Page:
Mind the Gap—The Scary Gulf Between Scientists and the Public

A recent Pew survey showed the yawning gap in specific attitudes between scientists and the general public. Photo: Flickr Creative Commons by Márcio Cabral de Moura

A recent Pew survey showed the yawning gap in specific attitudes between scientists and the general public. Photo: Flickr Creative Commons by Márcio Cabral de Moura

Last week I wrote about the unnecessary measles anti-vax crisis and the failure of science communication. I’d like to return to the topic of science communication in this blog post.

The Pew Research Center released a report titled Public and Scientists’ Views on Science and Society [1] in which the take home message is that there is a wide gap between how scientists and the general public see the world. This is worrisome. Scientists are a key component of society and their work informs and improves our society’s choices and increases our options. Failing to be heard outside the laboratory is a failure of science communication and a huge missed opportunity for society at large.

But let’s start from the Pew report. It compares the views of members of the American Association for the Advancement of Science (AAAS) with those of the general population. The report indicates broad support within the general public for science in general, and, more specifically, for government support of scientific activities. Over 70% of adults in the general population believe that investments in science and technology, as well as in basic science, will pay off in the long run. Almost 80% indicate that science had made life easier for most people. Note that the question did not use the word better. Interesting. This is all very good, and it becomes clear that, as scientists, we have a mandate from society. Like any mandate, ours comes with responsibilities yet scientists are eager to assume these responsibilities and contribute to society in the best way we can.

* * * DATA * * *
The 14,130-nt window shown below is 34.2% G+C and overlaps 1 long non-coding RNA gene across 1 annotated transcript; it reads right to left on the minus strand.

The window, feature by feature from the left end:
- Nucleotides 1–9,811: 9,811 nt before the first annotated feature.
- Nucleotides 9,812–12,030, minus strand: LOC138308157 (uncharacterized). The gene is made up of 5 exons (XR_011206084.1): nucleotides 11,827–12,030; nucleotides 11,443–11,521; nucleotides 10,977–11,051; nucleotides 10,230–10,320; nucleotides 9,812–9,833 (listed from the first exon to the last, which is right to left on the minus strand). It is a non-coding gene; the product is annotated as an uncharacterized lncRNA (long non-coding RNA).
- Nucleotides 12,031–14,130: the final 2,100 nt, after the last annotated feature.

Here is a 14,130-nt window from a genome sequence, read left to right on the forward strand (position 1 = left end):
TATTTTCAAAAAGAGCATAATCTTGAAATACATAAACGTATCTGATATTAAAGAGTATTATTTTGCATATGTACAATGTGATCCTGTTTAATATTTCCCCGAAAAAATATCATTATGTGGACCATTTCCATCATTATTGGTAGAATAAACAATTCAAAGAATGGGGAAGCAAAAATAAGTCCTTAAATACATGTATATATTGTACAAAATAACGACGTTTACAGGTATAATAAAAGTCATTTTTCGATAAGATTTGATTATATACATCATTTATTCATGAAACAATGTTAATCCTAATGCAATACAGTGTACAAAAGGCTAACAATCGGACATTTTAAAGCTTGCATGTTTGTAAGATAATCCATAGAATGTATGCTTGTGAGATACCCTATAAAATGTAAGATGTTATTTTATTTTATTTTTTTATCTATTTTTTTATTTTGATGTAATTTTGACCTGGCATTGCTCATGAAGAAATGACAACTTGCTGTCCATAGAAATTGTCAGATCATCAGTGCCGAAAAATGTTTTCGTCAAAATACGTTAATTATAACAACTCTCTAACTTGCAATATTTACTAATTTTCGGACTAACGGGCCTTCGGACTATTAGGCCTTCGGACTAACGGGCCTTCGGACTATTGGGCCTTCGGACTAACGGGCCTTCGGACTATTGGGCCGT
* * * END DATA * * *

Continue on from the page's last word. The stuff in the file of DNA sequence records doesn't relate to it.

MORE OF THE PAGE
But the report then drills down on specific topics and here is where large gaps open up between scientists and the general public. While 88% of scientists believe that it is safe to eat genetically modified food, only 37% of adults in the general population believe so. Scientists favor the use of animals in research, only 47% of adults do. Nearly all of scientists—98% — believe that humans have evolved over time, but a mind boggling 65% (65%!!!) of adults do not. Finally, 87% of scientists believe that climate change is mostly due to human activity while 50% of adults do not think so.

Really? Do we live in parallel worlds? Are we living in a sort of Matrix world? This is one of my favorite science fiction movies but not my idea of an ideal society. The gap between the worldviews of scientists and the general public on specific topics is often in double-digit percentages. Do take a look at the report yourself. There are a lot more interesting data in there and much of it should keep you up at night.

So, what should scientists do?

There is a big job awaiting us in improving communicating science to the general public. Clearly we are not doing a great job. First of all, we need to better understand how to get our message across. Even when we speak in lay terms or produce communication materials for a general audience, we all too often think, consciously or not, of the general public as the readers of the New York Times, The Economist, or as listeners of National Public Radio. This is not the general public. This is the choir. And we know choir loves us but the voice of science needs to be heard beyond the choir. This takes skill, preparation, and professional understanding.